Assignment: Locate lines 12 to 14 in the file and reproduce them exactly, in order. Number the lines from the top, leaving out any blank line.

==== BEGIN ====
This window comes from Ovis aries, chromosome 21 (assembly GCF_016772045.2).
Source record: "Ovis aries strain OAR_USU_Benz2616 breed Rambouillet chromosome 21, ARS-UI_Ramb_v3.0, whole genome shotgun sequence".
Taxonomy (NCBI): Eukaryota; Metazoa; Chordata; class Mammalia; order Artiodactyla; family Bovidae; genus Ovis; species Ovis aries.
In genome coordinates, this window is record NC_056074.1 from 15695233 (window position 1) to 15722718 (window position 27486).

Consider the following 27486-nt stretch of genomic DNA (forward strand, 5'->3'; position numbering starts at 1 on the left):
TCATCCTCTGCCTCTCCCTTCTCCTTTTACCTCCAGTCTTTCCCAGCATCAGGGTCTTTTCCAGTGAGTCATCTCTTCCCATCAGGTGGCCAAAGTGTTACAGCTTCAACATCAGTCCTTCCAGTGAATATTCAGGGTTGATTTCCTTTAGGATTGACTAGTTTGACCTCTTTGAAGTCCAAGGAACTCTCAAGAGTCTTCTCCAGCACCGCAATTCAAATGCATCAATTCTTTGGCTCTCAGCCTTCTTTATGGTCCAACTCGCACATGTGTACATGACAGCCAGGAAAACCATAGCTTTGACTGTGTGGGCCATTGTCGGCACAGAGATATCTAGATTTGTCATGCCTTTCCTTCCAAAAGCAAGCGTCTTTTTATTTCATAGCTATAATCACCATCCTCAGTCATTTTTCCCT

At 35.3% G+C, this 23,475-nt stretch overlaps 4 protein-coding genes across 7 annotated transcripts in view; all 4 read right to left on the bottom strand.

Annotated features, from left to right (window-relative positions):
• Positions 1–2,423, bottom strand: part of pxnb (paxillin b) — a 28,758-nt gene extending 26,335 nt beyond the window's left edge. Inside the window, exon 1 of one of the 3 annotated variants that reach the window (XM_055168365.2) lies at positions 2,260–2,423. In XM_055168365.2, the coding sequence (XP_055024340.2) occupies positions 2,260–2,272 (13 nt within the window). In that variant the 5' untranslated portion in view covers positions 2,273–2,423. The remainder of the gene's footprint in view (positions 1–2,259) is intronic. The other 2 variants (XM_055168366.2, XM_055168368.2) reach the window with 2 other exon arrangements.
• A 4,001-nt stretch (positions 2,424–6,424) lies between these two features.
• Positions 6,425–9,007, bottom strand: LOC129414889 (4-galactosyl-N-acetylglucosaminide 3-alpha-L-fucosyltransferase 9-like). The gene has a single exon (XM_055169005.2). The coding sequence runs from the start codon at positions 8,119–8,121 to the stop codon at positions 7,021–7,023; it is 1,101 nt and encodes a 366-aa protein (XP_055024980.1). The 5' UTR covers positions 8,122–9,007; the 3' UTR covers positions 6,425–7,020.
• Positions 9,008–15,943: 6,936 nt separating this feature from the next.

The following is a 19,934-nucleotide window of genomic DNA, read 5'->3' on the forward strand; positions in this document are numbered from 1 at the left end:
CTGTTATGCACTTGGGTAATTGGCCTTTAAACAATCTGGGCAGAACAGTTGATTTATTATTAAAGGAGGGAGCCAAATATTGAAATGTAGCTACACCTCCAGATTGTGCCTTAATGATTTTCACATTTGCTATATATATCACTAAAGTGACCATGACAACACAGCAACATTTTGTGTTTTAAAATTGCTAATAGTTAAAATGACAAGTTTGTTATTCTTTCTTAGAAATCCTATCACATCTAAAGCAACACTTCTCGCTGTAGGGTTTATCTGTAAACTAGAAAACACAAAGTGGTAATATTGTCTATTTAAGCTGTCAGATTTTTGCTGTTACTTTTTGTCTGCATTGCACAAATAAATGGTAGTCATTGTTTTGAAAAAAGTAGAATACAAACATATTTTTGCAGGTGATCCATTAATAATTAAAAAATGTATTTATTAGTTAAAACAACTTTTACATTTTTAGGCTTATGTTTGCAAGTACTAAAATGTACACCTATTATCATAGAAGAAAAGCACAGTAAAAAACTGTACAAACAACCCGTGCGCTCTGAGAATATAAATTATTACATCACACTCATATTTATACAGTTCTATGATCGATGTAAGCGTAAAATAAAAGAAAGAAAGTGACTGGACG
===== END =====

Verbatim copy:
• Positions 9,008–15,943: 6,936 nt separating this feature from the next.

The following is a 19,934-nucleotide window of genomic DNA, read 5'->3' on the forward strand; positions in this document are numbered from 1 at the left end:
CTGTTATGCACTTGGGTAATTGGCCTTTAAACAATCTGGGCAGAACAGTTGATTTATTATTAAAGGAGGGAGCCAAATATTGAAATGTAGCTACACCTCCAGATTGTGCCTTAATGATTTTCACATTTGCTATATATATCACTAAAGTGACCATGACAACACAGCAACATTTTGTGTTTTAAAATTGCTAATAGTTAAAATGACAAGTTTGTTATTCTTTCTTAGAAATCCTATCACATCTAAAGCAACACTTCTCGCTGTAGGGTTTATCTGTAAACTAGAAAACACAAAGTGGTAATATTGTCTATTTAAGCTGTCAGATTTTTGCTGTTACTTTTTGTCTGCATTGCACAAATAAATGGTAGTCATTGTTTTGAAAAAAGTAGAATACAAACATATTTTTGCAGGTGATCCATTAATAATTAAAAAATGTATTTATTAGTTAAAACAACTTTTACATTTTTAGGCTTATGTTTGCAAGTACTAAAATGTACACCTATTATCATAGAAGAAAAGCACAGTAAAAAACTGTACAAACAACCCGTGCGCTCTGAGAATATAAATTATTACATCACACTCATATTTATACAGTTCTATGATCGATGTAAGCGTAAAATAAAAGAAAGAAAGTGACTGGACG